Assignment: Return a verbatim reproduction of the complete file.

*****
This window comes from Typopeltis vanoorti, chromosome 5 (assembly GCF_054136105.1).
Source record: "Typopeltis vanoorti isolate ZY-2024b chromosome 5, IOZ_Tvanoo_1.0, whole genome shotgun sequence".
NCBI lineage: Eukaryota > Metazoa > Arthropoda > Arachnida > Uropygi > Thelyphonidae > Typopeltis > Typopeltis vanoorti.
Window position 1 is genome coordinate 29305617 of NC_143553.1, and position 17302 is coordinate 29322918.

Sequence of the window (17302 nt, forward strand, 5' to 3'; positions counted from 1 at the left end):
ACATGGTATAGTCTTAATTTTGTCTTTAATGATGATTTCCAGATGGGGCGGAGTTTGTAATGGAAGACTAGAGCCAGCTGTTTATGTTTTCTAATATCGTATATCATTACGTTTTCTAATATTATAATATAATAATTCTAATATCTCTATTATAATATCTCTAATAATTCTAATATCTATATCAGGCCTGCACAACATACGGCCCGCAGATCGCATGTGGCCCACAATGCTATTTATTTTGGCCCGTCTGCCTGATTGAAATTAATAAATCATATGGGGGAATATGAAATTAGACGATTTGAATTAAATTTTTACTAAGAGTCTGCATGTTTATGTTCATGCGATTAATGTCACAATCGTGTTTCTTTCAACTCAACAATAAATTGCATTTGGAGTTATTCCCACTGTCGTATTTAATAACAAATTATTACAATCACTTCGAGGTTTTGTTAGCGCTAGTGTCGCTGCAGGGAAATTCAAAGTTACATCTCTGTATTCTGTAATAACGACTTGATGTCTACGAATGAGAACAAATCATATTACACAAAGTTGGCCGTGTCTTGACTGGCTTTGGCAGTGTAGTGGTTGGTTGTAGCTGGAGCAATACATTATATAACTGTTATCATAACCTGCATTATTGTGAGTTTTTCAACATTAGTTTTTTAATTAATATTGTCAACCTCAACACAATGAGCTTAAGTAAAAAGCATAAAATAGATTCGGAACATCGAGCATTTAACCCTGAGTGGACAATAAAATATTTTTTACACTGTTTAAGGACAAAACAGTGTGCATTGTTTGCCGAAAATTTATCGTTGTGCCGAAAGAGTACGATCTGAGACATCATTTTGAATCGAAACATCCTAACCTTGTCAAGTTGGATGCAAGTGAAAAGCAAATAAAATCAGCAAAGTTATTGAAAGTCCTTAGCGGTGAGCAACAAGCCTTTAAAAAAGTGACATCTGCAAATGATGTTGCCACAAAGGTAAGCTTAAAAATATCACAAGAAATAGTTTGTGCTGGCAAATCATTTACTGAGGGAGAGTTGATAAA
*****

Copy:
This window comes from Typopeltis vanoorti, chromosome 5 (assembly GCF_054136105.1).
Source record: "Typopeltis vanoorti isolate ZY-2024b chromosome 5, IOZ_Tvanoo_1.0, whole genome shotgun sequence".
NCBI lineage: Eukaryota > Metazoa > Arthropoda > Arachnida > Uropygi > Thelyphonidae > Typopeltis > Typopeltis vanoorti.
Window position 1 is genome coordinate 29305617 of NC_143553.1, and position 17302 is coordinate 29322918.

Sequence of the window (17302 nt, forward strand, 5' to 3'; positions counted from 1 at the left end):
ACATGGTATAGTCTTAATTTTGTCTTTAATGATGATTTCCAGATGGGGCGGAGTTTGTAATGGAAGACTAGAGCCAGCTGTTTATGTTTTCTAATATCGTATATCATTACGTTTTCTAATATTATAATATAATAATTCTAATATCTCTATTATAATATCTCTAATAATTCTAATATCTATATCAGGCCTGCACAACATACGGCCCGCAGATCGCATGTGGCCCACAATGCTATTTATTTTGGCCCGTCTGCCTGATTGAAATTAATAAATCATATGGGGGAATATGAAATTAGACGATTTGAATTAAATTTTTACTAAGAGTCTGCATGTTTATGTTCATGCGATTAATGTCACAATCGTGTTTCTTTCAACTCAACAATAAATTGCATTTGGAGTTATTCCCACTGTCGTATTTAATAACAAATTATTACAATCACTTCGAGGTTTTGTTAGCGCTAGTGTCGCTGCAGGGAAATTCAAAGTTACATCTCTGTATTCTGTAATAACGACTTGATGTCTACGAATGAGAACAAATCATATTACACAAAGTTGGCCGTGTCTTGACTGGCTTTGGCAGTGTAGTGGTTGGTTGTAGCTGGAGCAATACATTATATAACTGTTATCATAACCTGCATTATTGTGAGTTTTTCAACATTAGTTTTTTAATTAATATTGTCAACCTCAACACAATGAGCTTAAGTAAAAAGCATAAAATAGATTCGGAACATCGAGCATTTAACCCTGAGTGGACAATAAAATATTTTTTACACTGTTTAAGGACAAAACAGTGTGCATTGTTTGCCGAAAATTTATCGTTGTGCCGAAAGAGTACGATCTGAGACATCATTTTGAATCGAAACATCCTAACCTTGTCAAGTTGGATGCAAGTGAAAAGCAAATAAAATCAGCAAAGTTATTGAAAGTCCTTAGCGGTGAGCAACAAGCCTTTAAAAAAGTGACATCTGCAAATGATGTTGCCACAAAGGTAAGCTTAAAAATATCACAAGAAATAGTTTGTGCTGGCAAATCATTTACTGAGGGAGAGTTGATAAA